The number of civil cases against hospice providers also appears to be steadily trending upward.

“Right now, as we speak, I’m working on about five hospice fraud cases,” Mark Schlein, an attorney with Los Angeles-based law firm Baum, Hedlund, Aristei & Goldman, told HHCN. “In the past—even just six or seven years ago—that was only one case, at most, at a time. From my perspective, my hospice and fraud practice has grown dramatically, which reflects the problem in the health care fraud arena and is a small example of what’s going on nationwide.”

Mike Bothwell, attorney and founder of Georgia-based Bothwell Law Group, also has a hefty load of FCA cases targeting hospice providers, he told HHCN. Sometimes, identifying a suspect hospice company seems as easy as throwing a dart toward a map of  providers, he said.

“I think that I have filed something along the order of 15 different hospice fraud cases,” Bothwell, who represented whistleblowers in the 2015 Guardian Hospice case, said. “I think that I did my first hospice case in the late 90s or early 2000s—they didn’t really used to come up on my radar.”

The most widespread type of hospice-related fraud or improper billing is providers wrongfully admitting patients who are ineligible for care, according to the attorneys. Currently, to meet Medicare eligibility requirements, patients need to have their hospice doctor and primary care physician certify that they have six months or fewer to live. Patients also need to choose palliative care over curative care, except in certain demonstration programs.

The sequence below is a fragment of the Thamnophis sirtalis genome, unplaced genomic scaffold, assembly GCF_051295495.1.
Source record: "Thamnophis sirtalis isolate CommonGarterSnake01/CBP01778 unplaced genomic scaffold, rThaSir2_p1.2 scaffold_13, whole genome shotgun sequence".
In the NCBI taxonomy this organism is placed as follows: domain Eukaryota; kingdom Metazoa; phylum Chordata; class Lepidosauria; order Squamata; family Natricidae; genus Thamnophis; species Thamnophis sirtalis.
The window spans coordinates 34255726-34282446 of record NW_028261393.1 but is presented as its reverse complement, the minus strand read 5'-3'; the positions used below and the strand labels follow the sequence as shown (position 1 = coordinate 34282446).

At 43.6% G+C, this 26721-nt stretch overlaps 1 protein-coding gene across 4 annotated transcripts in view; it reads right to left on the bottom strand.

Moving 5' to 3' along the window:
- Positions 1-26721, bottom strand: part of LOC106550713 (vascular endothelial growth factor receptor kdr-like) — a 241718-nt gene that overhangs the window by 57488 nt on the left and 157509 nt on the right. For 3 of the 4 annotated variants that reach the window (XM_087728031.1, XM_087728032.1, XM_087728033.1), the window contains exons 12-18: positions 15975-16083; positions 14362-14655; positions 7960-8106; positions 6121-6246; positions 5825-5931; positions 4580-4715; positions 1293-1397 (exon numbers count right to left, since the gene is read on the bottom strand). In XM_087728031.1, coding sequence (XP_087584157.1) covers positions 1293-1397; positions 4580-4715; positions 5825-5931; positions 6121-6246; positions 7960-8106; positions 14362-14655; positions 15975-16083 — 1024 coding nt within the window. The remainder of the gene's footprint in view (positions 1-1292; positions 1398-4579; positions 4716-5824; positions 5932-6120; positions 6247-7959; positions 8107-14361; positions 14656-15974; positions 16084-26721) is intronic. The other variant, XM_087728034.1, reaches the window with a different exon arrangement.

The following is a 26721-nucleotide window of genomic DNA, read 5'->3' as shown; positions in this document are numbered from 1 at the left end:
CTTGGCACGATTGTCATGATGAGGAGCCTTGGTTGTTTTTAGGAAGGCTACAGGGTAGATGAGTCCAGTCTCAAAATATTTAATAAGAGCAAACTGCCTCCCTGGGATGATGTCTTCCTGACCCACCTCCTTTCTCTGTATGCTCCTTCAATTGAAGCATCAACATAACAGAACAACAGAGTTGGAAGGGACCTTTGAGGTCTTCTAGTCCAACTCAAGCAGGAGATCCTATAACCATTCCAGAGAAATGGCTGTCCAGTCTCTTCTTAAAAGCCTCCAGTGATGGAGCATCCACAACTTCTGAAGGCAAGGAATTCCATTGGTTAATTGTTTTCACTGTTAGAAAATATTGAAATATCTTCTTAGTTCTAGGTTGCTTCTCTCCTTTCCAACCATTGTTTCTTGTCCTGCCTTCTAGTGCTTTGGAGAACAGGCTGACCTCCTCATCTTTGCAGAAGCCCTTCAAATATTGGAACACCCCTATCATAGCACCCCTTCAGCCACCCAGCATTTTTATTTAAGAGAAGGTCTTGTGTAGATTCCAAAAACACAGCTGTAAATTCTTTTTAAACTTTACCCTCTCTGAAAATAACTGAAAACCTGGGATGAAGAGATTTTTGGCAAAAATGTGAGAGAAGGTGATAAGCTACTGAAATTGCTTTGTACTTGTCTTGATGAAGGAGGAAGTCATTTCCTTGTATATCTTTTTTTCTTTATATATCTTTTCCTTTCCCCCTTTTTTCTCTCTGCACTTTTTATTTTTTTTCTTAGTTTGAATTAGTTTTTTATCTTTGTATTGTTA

Closely related to improperly admitting patients is improperly retaining patients when they are clearly not actively dying, though hospice rules do require hospices to regularly assess patient conditions.

“By improperly admitting and improperly retaining, the corrupt hospice company increases its patient census, which, of course, means more money to the hospice company,” Schlein said. “The more patients you have on hospice, the more that the government pays you.”

Besides accepting and keeping ineligible patients, other common types of hospice wrongdoing include the use of kickbacks to bolster referrals and the tactic of unnecessarily or fraudulently categorizing patients in more intensive care levels with higher reimbursement rates, such as for general inpatient care, typically referred to as GIP.

Routine home care services during a patient’s first 60 days of being on hospice were reimbursed at a rate of $190.55 per day last year, according to the National Hospice and Palliative Care Organization (NHPCO). GIP, meant for pain control and symptom management that can’t be handled in other non-facility settings, was reimbursed at $734.94 per day.

“Sometimes, you see GIP stays that are really extraordinary for certain diagnoses,” the West Coast hospice executive said. “There are certainly individuals who play that game.”

Fraud is inherently deceptive, meaning the total cost of all hospice fraud is almost impossible to calculate and largely unknown at this point.

What is known: Just the act of fraudulently placing patients in higher care categories costs Medicare hundreds of millions of dollars each year. Hospice providers billed about one-third of all GIP stays inappropriately in 2012, costing Medicare $268 million, the most recent OIG report on the issue found.

Overall, the Department of Justice opened 967 new criminal and 948 new civil health care fraud investigations during its 2017 fiscal year, according to a joint annual report with HHS.